Skip to Main Content Health Care Professionals Haldimand-Norfolk Health Unit Search

Feeding the Sick Child

Feeding a child with a cold or fever

You can feed a child the same way you usually would when they have a cold or fever, however they may not be as hungry. Never force your child to eat.

If your child is congested and being breastfed, try feeding baby upright and clear nasal passages with saline mist and nasal aspirator before feeding, which can make it easier to breathe.

If your child is eating solids, you can offer smaller servings to match their appetite. Offer lots of fluids to keep kids hydrated.

Sometimes warm foods, like oatmeal and soup, or cold foods, like smoothies, cold fruit or yogurt can help to soothe a sore throat or feel comforting when kids are sick. Foods like fruit, vegetables and soups also help to keep kids hydrated.

Feeding a child who has diarrhea

In young infants, continue breastfeeding your baby smaller amounts more frequently. Again, if your baby refuses to breastfeed, talk to your healthcare provider immediately.

For older infants and children with diarrhea, offer small amounts of fluids frequently. There is no reason to stop feeding your child who has diarrhea. Some foods that might be easier to digest include:

  • Infant cereals
  • Bread or toast
  • Rice or potatoes
  • Crackers
  • Yogurt
  • Fruits and vegetables

Avoid drinks high in sugar (e.g. sports drinks, soft drinks, juice) as they can make diarrhea worse.

Feeding a child who is throwing up

In young infants, continue breastfeeding your baby smaller amounts more frequently. If your baby refuses to breastfeed, talk to your healthcare provider immediately.

In older infants and children who are throwing up, offer small
amounts of fluids frequently. When vomiting stops, feed an age-appropriate, regular diet.

The BRAT (bananas, rice, apple sauce and toast) diet does not have to be followed as it is very low in nutrition, however these foods can be included if enjoyed.


What is Dehydration?

Dehydration happens when you lose fluids from your body, which are made up of water and salts. It is most likely to occur when your child is throwing up or having diarrhea. Dehydration is a serious medical concern and can be life threatening, especially for infants and young children

Signs of Dehydration

It is important to know the signs of dehydration and watch for
them when your child is sick. Signs of dehydration include:

  • Peeing less or less wet diapers
    • In infants (one week of age or older), less than four wet
      diapers in 24 hours
    • In young children, peeing less often and pee that is a deep,
      yellow colour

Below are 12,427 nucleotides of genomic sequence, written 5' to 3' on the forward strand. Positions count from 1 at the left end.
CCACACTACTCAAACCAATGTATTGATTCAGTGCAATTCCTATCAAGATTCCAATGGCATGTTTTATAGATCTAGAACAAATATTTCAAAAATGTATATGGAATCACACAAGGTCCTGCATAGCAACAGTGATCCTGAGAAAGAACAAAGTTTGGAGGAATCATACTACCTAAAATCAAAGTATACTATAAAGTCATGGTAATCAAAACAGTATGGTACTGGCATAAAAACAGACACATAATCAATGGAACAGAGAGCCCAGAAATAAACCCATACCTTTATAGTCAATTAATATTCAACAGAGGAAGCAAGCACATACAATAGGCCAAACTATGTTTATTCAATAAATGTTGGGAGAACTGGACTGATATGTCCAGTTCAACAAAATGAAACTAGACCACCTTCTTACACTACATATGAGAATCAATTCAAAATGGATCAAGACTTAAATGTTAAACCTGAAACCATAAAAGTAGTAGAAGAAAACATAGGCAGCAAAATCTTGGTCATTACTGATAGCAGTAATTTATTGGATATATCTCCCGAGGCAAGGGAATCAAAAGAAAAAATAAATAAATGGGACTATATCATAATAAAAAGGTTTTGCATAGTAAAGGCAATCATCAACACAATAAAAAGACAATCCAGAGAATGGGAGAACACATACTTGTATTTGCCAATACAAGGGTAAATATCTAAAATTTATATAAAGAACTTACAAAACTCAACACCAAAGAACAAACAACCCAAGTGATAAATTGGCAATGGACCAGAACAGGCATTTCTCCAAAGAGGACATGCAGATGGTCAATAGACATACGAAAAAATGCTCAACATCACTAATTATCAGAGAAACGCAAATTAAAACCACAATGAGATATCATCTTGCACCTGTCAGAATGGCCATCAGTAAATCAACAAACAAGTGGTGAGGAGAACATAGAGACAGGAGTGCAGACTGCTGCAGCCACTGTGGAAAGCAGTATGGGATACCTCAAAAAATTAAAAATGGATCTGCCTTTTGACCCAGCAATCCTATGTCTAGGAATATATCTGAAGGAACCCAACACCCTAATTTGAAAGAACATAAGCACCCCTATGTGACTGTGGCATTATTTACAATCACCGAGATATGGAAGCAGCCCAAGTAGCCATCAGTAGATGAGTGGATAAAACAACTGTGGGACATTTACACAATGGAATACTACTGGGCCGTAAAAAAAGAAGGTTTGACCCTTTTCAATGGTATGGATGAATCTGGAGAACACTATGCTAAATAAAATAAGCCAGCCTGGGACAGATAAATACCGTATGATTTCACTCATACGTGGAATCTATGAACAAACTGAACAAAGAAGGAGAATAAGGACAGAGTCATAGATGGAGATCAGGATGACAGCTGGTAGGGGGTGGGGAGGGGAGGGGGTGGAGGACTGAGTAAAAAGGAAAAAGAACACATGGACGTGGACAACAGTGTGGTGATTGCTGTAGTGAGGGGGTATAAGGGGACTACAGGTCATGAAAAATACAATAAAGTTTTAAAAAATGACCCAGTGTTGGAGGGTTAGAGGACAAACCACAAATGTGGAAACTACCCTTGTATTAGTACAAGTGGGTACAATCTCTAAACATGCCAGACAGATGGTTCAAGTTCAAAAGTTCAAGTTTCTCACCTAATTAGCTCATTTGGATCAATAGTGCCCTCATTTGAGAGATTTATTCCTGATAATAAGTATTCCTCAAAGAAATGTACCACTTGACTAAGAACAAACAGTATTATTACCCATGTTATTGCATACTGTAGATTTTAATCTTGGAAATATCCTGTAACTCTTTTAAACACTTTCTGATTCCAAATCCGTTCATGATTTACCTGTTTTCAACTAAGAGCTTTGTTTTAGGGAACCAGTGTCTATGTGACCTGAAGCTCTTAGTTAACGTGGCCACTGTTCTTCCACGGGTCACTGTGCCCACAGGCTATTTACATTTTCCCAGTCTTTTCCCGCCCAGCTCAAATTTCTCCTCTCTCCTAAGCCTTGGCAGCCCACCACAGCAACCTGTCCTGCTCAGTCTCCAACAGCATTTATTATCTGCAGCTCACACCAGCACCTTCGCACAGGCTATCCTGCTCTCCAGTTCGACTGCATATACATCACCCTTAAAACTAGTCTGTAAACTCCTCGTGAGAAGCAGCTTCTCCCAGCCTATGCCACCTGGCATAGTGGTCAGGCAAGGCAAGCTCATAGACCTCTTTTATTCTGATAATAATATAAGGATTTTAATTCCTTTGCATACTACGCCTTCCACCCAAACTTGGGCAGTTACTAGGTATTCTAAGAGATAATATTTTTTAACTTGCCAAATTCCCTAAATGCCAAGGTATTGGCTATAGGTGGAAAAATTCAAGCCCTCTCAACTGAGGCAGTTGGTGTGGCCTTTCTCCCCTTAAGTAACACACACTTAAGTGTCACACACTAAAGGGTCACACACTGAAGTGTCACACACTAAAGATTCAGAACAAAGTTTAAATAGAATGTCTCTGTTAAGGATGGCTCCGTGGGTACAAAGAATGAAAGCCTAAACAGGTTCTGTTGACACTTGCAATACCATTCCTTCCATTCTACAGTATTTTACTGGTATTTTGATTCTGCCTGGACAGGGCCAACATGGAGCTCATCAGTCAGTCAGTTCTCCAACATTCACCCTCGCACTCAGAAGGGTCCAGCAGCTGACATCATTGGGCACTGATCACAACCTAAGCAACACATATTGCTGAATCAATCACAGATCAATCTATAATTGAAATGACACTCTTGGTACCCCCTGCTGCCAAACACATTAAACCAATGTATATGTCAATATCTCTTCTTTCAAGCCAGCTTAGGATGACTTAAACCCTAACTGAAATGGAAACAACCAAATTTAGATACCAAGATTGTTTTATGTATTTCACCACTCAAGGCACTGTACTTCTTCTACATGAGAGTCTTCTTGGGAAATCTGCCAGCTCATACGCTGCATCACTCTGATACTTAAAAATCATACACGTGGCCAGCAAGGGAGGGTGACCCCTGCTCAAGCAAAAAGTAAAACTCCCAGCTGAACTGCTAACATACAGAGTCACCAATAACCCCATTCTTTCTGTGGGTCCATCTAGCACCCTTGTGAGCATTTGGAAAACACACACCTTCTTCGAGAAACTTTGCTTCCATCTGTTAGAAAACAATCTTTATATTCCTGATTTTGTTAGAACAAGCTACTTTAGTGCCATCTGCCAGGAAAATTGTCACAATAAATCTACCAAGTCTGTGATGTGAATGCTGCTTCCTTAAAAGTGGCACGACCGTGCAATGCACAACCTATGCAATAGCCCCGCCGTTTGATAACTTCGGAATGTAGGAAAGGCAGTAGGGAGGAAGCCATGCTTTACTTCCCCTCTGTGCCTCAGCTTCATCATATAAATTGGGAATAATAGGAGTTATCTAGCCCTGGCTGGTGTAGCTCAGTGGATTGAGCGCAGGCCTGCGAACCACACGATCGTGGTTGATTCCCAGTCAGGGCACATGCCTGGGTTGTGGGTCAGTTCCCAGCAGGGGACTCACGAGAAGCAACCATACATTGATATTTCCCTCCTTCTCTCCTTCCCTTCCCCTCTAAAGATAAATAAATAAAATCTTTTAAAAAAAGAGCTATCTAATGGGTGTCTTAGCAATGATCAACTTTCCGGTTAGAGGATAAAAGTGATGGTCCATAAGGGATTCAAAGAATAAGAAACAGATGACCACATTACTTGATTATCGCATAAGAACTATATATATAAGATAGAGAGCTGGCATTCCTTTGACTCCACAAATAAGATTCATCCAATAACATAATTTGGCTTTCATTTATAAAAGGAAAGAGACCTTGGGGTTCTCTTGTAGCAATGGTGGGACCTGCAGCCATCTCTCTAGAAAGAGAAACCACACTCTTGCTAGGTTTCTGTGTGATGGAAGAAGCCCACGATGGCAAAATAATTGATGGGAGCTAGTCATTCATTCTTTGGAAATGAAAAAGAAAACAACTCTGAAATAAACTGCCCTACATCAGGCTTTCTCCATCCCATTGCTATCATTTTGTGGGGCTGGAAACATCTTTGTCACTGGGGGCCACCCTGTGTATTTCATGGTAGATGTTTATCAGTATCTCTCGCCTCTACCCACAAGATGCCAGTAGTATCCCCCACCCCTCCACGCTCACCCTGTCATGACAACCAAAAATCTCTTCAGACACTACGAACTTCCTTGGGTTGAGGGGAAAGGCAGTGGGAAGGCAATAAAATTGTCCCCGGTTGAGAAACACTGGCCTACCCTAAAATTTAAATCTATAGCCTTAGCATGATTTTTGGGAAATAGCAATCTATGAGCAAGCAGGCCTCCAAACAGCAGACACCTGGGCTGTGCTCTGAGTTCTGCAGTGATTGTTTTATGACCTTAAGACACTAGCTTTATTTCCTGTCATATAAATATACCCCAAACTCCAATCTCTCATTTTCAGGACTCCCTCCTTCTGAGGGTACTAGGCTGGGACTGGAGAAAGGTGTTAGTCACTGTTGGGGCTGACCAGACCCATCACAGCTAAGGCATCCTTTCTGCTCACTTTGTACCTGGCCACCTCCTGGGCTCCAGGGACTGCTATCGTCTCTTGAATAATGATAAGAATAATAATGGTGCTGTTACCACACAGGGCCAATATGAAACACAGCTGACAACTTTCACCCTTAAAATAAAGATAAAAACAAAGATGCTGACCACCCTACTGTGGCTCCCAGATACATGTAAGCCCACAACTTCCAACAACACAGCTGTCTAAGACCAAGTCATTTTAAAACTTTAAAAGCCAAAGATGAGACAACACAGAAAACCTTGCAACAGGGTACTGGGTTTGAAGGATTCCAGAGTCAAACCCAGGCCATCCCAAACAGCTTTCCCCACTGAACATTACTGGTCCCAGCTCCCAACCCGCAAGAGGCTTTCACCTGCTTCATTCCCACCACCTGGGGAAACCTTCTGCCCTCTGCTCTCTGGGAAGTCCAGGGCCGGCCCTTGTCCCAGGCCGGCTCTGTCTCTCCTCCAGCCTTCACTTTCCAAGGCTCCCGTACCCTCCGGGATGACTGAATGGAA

• Sunken soft spot on your baby’s head
  • Increased thirst
  • Dry, cracked lips and a dry mouth
  • No tears when crying
  • Sunken eyes
  • Lack of energy
  • Drowsiness or dizziness

If you are concerned that your child is dehydrated, talk to your healthcare provider right away.

Fluids to Prevent Dehydration

Try a variety of fluids to keep children hydrated during illness, including:

  • Water
  • Water flavoured with fruit or cucumber
  • 100% fruit juice (unless your child has diarrhea, as juice can
    make it worse)
  • Frozen water or juice, such as ice chips, ice cubes or
  • Pasteurized 3.25% cow’s milk or whole goat’s milk for
    children over 9 months of age
  • Fortified soy beverage for children over 24 months of age
  • Broth
  • Smoothies

Oral Rehydration Solutions (ORS)

Sometimes water and other fluids are not enough to keep someone hydrated when they are sick.
An oral rehydration solution (ORS) is a mixture with very specific amounts of water, salts and sugar made to help prevent dehydration or treat mild dehydration. You can
find an ORS at most drug stores. Examples include:

  • ORS drinks such as Pedialyte.
  • ORS freezies such as Pediapops.
  • ORS powders that you must mix with water such as Gastrolyte.

Using too much or too little water may harm your child, so buying an ORS that has already been mixed is safest. Instructions may be different based on the age of your child and the product you choose. Follow directions from your healthcare provider and the package carefully.

TIP: Keep a supply of Oral Rehydration Solution in your home. You never know when you might need it.

When to see a healthcare provider

If your child shows these signs, contact your healthcare provider for more information:

  • Signs of dehydration (listed previously)
  • Diarrhea and is less than 6 months of age
  • Throwing up and unable to drink for 4-6 hours
  • Refusing to drink
  • Stomach pains that are getting worse
  • Bloody or black stools
  • Vomiting blood or bile
  • Diarrhea with fever

Feeding a Sick Child PDF